And now the fun part:  beating the bejeezies out of it so it truly looks like it came straight out of 1800's.  We used hammers, nails, screws, chains, saws; pretty much everything we thought would olden it up!  This is something that is at its most fun when there is anger and frustration to let out.  Not that we have any of that, just sayin'.  

After the intense beating, we used a Minwax stain that we had custom blended at Home Depot using a grey tone with a little bit of golden tone thrown in.  This created a warm, weather-beaten hue that was perfect for this tabletop.  We then finished the whole top off with a Finishing Wax from Minwax that lent an almost sheen-less protective coating.

Our final little touch was to purchase an amber glass knob for the drawer from Hobby Lobby for $2.48 on 50% off day!

All-in-all, it will set you back a weekend.  But the "where-did-you-get-that"s will be totally worth it, especially when you hear the gasps after revealing your cost!


Thursday, May 26, 2011

Cute & Clever: CAKE STANDS!

At Designed Sealed and Delivered, we love great homemade gifts.  And what could be a more inventive homemade gift than some freshly baked buttermilk cupcakes topped with maple icing and candied bacon?  
We'll tell you what:  Those fancy little cupcakes presented to the recipient on an adorable HOMEMADE CAKE STAND!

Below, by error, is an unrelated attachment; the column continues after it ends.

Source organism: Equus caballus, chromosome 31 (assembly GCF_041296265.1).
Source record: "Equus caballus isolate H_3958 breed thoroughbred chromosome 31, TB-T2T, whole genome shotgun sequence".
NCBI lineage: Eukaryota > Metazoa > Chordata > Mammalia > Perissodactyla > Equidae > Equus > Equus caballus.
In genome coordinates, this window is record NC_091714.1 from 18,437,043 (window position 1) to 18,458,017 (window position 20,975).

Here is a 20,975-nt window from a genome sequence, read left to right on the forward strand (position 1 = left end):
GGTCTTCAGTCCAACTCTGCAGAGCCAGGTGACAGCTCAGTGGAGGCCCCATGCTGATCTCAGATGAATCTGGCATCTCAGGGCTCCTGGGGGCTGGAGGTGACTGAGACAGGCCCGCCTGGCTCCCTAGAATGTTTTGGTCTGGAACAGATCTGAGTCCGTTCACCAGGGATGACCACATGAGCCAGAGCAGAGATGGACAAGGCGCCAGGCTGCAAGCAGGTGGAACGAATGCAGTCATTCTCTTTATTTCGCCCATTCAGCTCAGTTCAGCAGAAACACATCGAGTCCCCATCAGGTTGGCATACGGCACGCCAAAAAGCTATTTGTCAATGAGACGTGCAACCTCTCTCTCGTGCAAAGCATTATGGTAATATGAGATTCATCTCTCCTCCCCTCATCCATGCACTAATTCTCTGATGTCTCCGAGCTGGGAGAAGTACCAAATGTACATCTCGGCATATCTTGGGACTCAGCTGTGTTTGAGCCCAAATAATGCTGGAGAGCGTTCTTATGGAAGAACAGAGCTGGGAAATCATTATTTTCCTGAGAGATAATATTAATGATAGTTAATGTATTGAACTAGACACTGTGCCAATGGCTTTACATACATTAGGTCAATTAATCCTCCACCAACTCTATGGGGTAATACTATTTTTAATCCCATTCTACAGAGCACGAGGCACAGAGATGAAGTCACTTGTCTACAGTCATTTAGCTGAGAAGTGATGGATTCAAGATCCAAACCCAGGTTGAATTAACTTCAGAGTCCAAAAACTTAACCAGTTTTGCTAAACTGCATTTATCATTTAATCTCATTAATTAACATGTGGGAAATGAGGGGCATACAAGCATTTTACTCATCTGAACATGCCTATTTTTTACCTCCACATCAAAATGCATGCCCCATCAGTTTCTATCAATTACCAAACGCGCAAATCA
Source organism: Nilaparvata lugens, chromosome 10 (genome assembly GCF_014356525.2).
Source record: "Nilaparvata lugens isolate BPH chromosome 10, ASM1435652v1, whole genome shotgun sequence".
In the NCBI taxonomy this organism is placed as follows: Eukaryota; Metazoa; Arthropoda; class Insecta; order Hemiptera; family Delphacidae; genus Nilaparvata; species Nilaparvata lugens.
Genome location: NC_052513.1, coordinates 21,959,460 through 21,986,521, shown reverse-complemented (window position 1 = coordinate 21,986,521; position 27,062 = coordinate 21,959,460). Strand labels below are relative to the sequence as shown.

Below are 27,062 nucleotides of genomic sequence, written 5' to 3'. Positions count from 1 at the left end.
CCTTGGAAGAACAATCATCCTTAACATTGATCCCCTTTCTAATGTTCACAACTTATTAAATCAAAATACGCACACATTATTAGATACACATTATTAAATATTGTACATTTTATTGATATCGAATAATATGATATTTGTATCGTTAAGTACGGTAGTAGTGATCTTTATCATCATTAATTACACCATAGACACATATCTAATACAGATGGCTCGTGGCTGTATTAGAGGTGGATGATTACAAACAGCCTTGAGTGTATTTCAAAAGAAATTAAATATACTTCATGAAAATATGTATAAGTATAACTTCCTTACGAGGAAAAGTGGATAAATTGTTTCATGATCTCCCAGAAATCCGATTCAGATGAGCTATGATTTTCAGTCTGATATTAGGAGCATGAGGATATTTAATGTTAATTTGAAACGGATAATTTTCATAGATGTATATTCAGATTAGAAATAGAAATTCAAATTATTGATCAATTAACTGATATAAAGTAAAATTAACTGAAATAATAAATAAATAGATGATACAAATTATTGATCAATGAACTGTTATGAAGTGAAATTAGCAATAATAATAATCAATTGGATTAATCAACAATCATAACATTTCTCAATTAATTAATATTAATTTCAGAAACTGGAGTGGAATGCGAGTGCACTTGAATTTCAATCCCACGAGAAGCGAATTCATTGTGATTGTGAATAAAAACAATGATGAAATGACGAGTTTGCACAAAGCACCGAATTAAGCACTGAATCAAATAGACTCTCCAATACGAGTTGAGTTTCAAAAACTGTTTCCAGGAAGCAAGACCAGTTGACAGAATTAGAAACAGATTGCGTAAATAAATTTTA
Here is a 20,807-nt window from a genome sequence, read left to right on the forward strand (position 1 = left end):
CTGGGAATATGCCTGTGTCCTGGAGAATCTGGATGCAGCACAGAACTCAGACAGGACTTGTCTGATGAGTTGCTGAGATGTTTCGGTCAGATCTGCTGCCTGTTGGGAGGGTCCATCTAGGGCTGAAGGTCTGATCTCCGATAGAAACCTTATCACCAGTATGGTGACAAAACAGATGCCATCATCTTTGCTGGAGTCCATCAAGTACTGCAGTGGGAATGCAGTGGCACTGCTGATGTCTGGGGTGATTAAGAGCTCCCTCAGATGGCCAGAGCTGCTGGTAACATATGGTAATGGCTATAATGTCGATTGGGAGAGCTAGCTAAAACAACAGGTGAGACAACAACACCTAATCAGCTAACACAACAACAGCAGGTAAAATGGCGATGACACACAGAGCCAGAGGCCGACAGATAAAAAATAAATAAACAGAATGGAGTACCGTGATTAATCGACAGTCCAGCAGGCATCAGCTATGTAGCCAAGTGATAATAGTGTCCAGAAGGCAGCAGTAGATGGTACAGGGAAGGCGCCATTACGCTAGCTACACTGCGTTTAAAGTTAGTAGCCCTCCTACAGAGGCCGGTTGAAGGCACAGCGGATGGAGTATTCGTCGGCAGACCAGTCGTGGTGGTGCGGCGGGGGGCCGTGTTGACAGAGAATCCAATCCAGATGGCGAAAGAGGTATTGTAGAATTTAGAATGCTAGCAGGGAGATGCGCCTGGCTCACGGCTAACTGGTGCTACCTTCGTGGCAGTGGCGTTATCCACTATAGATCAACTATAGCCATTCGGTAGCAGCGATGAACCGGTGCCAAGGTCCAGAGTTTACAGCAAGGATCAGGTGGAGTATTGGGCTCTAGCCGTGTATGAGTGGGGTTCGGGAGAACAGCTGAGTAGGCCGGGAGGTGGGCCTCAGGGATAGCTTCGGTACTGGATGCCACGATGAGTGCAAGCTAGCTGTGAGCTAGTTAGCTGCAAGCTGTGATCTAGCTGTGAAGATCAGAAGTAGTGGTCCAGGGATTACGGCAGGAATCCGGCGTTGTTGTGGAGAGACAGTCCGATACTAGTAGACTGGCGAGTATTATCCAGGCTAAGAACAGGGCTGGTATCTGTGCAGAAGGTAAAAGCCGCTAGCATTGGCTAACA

This little project has everything going for it.  It's adorable, inexpensive, simple, and completely inventive.  Here’s what you need to do:

Find an attractive plate. 
The fun part!  Pop in at garage sales, estate sales, or pay a visit to Goodwill (or even Grandma’s china cabinet!)  There are beautiful old plates EVERYWHERE, but they sit around collecting dust because most of us can’t see a use for a lone plate that has lost its set years ago.  Now we can scoop them up and put them to good use!  And use all different sizes, depending on what kinds (and amounts) of baked goods you are presenting.  Even a shallow dish can be fashioned into a spanking candy dish.

Find a base.
Okay, another fun part!  While you’re hitting the sales look for items like candlesticks, pretty glasses, or a small vase to use as a base for your stand.  And while we want these pieces to be beautiful, the most important part is to make sure they are flat on top.  Simply place the plate on top of your potential base to see if it appears level before gluing. 

First, apply an adhesive to the top of your base.  Our tried and tested choice is Household Goop, and you want to let this cure for 5 to 10 minutes before actual assembly. 
Then make a mark in the middle of the bottom of the plate to assure that it is nice and centered.
After the curing time is up, place the plate on the base as close to the mark as you can (there will be a little bit of wiggle room if you don’t get it just right upon placement!). 
Let the adhesive cure for 24 hours before use.
And to think, after slaving away on those cupcakes all afternoon, a simple cakestand is going to swoop in and steal the show!

Note:  The cupcakes in the first photo were baked from scratch at Sweet Creations by Anesha in Saginaw (Delicious, and yes, addictive!)


Sunday, March 27, 2011

Weather your Wood

The world fits into exactly two categories:
Those who like to make old things look new
Those who like to make new things look old